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Quiet quasar has apparently eaten its fill


Astronomers with the Sloan Digital Sky Survey (SDSS) announced that a distant quasar ran out of gas.

Their conclusions, reported Jan. 8 at the American Astronomical Society meeting in Kissimmee, Florida, clarify why quasar SDSS J1011+5442 changed so dramatically in the handful of years between observations.

"We are used to thinking of the sky as unchanging," said University of Washington astronomy professor Scott Anderson, who is principal investigator of the SDSS's Time-Domain Spectroscopic Survey. "The SDSS gives us a great opportunity to see that change as it happens."

This is an artist's conception of the "changing-look quasar" as is appared in early 2015. The glowing blue region shows the last of the gas being swallowed by central black hole as it shuts off. The spectrum is the previous one obtained by the SDSS in 2003.

Credit: Dana Berry / SkyWorks Digital, Inc.

Quasars are the compact area at the center of large galaxies, usually surrounding a massive black hole. The black hole at the center of J1011+5442, for example, is some 50 million times more massive than our sun.

As the black hole gobbles up superheated gas, it emits vast amounts of light and radio waves. When SDSS astronomers made their first observations of J1011+5442 in 2003, they measured the spectrum of the quasar, which let them understand the properties of the gas being swallowed by the black hole. In particular, the prominent "hydrogen-alpha" line in the spectrum revealed how much gas was falling into the central black hole.

The SDSS measured another spectrum for this quasar in early 2015, and noticed a huge decrease between 2003 and 2015. The team made use of additional observations by other telescopes over those 12 years to narrow down the period of change.

"The difference was stunning and unprecedented," said UW astronomy graduate student John Ruan, a member of the research team. "The hydrogen-alpha emission dropped by a factor of 50 in less than 12 years, and the quasar now looks like a normal galaxy."

The change was so great that throughout the SDSS collaboration and astronomy community, the quasar became known as a "changing-look quasar." The black hole is still there, of course, but over the past 10 years, it appears to have swallowed all the gas in its vicinity. With the gas fallen into the black hole, the SDSS team were unable to detect the spectroscopic signature of the quasar.

"This is the first time we've seen a quasar shut off this dramatically, this quickly," said lead author Jessie Runnoe, a postdoctoral researcher at Pennsylvania State University.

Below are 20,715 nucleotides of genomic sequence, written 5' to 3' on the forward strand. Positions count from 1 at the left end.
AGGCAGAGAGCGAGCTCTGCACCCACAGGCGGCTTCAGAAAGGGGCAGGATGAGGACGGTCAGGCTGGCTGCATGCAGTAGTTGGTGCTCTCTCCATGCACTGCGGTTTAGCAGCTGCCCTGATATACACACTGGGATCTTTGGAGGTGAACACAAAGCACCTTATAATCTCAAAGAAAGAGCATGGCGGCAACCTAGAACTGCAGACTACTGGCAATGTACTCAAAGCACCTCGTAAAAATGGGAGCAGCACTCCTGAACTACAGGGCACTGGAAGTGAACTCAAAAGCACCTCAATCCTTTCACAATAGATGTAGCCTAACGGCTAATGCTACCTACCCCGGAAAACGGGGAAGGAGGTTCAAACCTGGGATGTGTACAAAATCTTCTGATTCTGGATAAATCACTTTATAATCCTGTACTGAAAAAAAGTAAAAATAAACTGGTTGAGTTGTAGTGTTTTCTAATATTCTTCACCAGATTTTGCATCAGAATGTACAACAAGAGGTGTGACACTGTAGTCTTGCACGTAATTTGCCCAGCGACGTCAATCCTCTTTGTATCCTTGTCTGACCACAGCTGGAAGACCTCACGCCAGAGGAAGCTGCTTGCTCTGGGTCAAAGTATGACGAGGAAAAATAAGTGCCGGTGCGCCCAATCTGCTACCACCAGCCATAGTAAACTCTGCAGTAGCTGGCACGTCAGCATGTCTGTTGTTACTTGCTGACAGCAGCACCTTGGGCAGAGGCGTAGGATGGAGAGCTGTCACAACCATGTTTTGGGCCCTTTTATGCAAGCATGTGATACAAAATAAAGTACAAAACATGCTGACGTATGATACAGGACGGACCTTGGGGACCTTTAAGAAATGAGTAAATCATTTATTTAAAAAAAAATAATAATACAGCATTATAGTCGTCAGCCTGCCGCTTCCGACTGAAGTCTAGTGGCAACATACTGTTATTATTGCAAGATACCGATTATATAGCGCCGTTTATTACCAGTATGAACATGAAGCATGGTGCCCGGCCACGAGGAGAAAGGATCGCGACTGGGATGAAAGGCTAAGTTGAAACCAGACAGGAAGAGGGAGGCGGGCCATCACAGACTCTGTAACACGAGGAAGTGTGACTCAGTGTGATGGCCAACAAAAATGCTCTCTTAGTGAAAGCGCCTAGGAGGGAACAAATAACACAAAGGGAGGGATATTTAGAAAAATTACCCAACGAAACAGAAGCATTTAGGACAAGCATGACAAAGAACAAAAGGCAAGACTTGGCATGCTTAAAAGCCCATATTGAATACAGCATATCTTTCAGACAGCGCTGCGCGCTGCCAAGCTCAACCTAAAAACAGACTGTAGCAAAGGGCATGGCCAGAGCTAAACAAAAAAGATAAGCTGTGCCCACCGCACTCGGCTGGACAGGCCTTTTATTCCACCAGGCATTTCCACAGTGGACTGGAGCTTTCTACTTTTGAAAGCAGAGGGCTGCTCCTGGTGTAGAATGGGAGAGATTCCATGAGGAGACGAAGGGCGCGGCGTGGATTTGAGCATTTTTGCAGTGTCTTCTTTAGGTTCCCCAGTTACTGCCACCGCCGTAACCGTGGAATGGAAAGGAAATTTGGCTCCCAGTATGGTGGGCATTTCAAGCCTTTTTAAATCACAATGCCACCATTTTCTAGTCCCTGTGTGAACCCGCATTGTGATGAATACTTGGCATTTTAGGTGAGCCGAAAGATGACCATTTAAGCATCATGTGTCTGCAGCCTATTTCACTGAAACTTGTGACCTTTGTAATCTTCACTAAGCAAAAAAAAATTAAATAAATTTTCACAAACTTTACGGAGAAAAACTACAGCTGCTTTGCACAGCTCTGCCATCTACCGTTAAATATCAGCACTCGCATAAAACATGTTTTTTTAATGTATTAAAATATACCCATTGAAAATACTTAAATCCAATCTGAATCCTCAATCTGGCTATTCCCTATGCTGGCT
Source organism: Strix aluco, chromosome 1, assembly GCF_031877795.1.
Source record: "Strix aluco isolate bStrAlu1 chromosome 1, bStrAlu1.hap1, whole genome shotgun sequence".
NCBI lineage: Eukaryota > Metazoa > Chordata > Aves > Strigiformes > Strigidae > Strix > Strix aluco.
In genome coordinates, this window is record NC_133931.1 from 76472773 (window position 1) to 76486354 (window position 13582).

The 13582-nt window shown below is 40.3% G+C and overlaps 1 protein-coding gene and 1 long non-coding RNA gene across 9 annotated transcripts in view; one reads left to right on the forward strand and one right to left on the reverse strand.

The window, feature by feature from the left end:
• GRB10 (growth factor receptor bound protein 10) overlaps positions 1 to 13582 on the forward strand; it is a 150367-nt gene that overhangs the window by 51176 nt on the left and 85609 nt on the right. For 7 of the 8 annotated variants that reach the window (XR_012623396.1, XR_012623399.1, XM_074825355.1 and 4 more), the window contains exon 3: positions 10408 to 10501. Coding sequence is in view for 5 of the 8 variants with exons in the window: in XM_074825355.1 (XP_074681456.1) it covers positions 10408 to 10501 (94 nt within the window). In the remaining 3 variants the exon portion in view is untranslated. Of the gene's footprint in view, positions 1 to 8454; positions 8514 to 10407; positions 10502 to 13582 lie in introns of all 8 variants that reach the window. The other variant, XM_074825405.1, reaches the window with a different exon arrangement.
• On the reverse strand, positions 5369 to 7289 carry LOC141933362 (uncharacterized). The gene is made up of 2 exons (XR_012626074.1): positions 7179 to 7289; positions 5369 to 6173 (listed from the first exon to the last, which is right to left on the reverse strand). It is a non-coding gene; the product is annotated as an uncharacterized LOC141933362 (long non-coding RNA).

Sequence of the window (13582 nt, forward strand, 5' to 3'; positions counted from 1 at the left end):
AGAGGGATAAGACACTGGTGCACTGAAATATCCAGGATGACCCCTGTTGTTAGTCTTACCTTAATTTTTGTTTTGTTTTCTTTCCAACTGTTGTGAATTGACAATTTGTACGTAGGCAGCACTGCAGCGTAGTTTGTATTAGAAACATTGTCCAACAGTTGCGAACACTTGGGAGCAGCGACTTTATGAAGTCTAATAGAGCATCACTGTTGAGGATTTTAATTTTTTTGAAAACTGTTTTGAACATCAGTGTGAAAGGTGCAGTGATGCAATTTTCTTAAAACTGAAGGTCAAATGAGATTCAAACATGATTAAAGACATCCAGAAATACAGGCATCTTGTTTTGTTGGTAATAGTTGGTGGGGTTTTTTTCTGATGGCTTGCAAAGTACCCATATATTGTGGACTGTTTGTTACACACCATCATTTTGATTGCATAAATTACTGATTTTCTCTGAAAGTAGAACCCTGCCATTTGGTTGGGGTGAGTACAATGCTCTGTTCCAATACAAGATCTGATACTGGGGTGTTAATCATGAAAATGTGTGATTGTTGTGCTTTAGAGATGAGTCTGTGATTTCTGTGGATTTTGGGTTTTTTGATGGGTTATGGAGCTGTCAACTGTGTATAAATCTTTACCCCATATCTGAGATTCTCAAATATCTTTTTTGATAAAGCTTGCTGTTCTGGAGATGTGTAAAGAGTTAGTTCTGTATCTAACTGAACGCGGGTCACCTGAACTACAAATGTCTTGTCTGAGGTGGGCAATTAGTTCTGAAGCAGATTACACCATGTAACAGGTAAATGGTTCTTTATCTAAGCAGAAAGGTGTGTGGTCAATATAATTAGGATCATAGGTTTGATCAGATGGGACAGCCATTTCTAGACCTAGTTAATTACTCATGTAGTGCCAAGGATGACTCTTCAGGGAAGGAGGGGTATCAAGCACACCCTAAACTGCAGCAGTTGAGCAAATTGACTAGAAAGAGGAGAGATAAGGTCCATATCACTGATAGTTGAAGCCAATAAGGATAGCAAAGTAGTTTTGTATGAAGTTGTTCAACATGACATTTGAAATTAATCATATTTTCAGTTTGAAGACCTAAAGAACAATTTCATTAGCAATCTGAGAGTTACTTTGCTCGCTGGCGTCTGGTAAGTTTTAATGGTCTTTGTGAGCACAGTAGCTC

Before Runnoe, Ruan and their colleagues could come to this conclusion, they had to rule out two other possibilities. A thick layer of dust could have passed through the host galaxy, obscuring their view of the black hole at its center.

But, they concluded that there is no way that any dust cloud could have moved fast enough to cause a 50-fold drop in brightness in just two years. Another possibility is that the bright quasar in 2003 was just a temporary flare caused by the black hole ripping apart a nearby star. While this possibility has been invoked in similar cases, it cannot to explain the fact that the changing-look quasar had been shining for many years before it turned off.

The team's conclusion is that the quasar has used up all the glowing-hot gas in its immediate vicinity, leading to a rapid drop in brightness.

"Essentially, it has run out of food, at least for the moment," says Runnoe. "We were fortunate to catch it before and after."

The changing-look quasar is the first major discovery reported for the Time-Domain Spectroscopic Survey, one component of SDSS's fourth phase, which will continue for the next several years.

"We found this quasar because we went back to study thousands of quasars seen before," said Anderson. "This discovery was only possible because the SDSS is so deep and has continued so long."


For more information, contact Runnoe at or 814-863-9343, Ruan at or 206-543-5185 and Anderson at or 206-685-2392.

Adapted from a release prepared by the American Astronomical Society.

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James Urton


James Urton | EurekAlert!

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